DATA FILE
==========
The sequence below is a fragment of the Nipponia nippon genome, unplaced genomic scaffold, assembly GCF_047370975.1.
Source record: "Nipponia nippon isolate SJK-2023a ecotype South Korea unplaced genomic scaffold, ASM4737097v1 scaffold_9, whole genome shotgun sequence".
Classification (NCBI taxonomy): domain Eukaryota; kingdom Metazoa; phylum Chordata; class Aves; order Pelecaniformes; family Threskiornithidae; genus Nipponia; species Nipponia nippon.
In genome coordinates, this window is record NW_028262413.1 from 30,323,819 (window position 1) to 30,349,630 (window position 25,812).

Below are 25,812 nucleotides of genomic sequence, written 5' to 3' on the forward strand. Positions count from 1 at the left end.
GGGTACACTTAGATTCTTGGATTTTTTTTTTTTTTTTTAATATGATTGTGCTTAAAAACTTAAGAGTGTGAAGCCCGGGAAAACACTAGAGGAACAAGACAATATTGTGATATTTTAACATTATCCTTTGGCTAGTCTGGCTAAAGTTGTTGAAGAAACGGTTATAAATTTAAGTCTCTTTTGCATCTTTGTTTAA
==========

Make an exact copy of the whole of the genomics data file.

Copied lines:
The sequence below is a fragment of the Nipponia nippon genome, unplaced genomic scaffold, assembly GCF_047370975.1.
Source record: "Nipponia nippon isolate SJK-2023a ecotype South Korea unplaced genomic scaffold, ASM4737097v1 scaffold_9, whole genome shotgun sequence".
Classification (NCBI taxonomy): domain Eukaryota; kingdom Metazoa; phylum Chordata; class Aves; order Pelecaniformes; family Threskiornithidae; genus Nipponia; species Nipponia nippon.
In genome coordinates, this window is record NW_028262413.1 from 30,323,819 (window position 1) to 30,349,630 (window position 25,812).

Below are 25,812 nucleotides of genomic sequence, written 5' to 3' on the forward strand. Positions count from 1 at the left end.
GGGTACACTTAGATTCTTGGATTTTTTTTTTTTTTTTTAATATGATTGTGCTTAAAAACTTAAGAGTGTGAAGCCCGGGAAAACACTAGAGGAACAAGACAATATTGTGATATTTTAACATTATCCTTTGGCTAGTCTGGCTAAAGTTGTTGAAGAAACGGTTATAAATTTAAGTCTCTTTTGCATCTTTGTTTAA